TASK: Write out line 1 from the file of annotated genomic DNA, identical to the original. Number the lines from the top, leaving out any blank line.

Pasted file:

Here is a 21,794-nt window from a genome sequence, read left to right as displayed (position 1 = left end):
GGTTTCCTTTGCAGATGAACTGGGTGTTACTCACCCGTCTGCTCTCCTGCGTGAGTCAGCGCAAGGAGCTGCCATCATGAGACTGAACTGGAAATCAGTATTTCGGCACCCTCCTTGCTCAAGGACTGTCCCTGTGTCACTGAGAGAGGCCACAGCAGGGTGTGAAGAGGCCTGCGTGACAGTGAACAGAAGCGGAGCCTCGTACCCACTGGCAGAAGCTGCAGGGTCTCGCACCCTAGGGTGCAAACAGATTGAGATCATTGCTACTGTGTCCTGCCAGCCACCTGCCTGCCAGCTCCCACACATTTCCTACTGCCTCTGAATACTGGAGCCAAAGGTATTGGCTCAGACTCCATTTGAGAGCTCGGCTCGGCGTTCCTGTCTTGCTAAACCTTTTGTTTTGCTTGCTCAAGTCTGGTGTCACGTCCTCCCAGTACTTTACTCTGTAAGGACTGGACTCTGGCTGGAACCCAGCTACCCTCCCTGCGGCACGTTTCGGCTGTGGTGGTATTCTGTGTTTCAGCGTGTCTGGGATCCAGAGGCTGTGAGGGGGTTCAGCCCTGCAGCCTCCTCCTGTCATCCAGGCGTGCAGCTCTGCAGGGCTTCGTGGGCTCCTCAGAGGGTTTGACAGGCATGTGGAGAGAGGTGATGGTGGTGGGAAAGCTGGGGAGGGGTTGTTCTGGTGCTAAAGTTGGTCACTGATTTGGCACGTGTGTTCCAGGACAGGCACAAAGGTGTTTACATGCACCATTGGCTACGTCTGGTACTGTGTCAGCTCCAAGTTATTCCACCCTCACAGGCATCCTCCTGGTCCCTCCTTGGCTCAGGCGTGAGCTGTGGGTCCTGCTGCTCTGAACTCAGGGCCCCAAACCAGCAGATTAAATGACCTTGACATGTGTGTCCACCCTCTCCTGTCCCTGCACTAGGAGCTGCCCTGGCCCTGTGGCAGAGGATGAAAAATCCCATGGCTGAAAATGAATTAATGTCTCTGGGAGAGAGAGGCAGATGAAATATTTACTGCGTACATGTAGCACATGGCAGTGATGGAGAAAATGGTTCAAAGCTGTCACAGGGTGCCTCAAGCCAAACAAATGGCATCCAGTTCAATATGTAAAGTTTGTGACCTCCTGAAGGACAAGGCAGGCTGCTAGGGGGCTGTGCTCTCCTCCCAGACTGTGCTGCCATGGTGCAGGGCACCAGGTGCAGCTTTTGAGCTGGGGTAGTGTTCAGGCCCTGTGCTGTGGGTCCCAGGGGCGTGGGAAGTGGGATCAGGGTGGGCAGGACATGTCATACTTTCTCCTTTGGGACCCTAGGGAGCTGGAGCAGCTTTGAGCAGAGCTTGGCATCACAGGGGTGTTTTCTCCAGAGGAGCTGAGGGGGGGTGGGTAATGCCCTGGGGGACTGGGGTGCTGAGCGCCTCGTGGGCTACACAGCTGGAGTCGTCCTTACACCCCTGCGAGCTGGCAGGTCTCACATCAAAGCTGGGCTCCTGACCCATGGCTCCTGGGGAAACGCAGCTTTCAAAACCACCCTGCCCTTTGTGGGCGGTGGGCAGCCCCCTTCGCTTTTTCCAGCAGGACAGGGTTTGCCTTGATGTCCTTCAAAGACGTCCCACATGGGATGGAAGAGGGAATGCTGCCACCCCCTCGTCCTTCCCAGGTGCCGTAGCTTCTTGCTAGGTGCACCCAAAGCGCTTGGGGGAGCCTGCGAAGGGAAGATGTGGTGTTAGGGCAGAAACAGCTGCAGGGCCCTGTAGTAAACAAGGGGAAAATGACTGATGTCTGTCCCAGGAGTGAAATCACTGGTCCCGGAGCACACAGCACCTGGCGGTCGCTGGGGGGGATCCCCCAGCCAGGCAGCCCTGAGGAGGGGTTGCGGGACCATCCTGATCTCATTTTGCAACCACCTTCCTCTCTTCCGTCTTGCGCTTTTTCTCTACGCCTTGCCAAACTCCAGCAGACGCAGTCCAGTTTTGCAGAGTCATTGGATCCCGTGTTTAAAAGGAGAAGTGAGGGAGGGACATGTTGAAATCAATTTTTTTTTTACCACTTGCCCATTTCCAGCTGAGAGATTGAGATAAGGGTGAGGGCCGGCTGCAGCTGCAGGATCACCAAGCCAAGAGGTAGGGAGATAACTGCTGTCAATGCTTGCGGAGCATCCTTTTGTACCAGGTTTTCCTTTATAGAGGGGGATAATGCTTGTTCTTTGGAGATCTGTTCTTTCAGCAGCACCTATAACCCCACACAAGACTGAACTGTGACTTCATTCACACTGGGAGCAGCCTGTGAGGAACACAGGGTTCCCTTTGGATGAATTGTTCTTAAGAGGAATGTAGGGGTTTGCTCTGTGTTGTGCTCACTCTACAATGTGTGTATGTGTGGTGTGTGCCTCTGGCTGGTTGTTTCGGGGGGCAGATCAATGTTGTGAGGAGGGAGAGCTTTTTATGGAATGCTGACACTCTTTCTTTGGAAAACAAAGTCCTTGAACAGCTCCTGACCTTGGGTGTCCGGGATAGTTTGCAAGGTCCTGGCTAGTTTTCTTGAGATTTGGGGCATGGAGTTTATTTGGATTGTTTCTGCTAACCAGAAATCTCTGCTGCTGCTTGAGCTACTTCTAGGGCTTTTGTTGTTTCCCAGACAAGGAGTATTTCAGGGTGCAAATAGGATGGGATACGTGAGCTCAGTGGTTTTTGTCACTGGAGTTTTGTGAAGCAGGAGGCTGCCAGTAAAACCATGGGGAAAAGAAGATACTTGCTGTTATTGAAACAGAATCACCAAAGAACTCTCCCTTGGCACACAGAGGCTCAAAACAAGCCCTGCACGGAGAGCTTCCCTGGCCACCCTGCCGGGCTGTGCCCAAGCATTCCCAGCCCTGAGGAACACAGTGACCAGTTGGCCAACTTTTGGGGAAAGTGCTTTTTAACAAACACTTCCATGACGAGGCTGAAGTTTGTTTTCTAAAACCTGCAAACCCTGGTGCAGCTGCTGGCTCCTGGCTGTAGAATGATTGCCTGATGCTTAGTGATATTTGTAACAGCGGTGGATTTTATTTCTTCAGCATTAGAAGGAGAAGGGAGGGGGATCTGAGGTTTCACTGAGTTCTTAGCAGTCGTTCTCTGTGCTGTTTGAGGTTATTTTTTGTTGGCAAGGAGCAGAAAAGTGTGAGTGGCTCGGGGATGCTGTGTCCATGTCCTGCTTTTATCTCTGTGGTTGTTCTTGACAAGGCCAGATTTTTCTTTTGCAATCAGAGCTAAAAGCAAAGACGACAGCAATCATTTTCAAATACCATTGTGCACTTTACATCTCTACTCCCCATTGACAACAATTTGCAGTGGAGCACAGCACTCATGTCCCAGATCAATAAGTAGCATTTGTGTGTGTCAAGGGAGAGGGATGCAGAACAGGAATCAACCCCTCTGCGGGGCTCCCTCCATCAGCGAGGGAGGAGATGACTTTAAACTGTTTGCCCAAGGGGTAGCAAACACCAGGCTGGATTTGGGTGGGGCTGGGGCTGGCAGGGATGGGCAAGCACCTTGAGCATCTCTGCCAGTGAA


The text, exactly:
Here is a 21,794-nt window from a genome sequence, read left to right as displayed (position 1 = left end):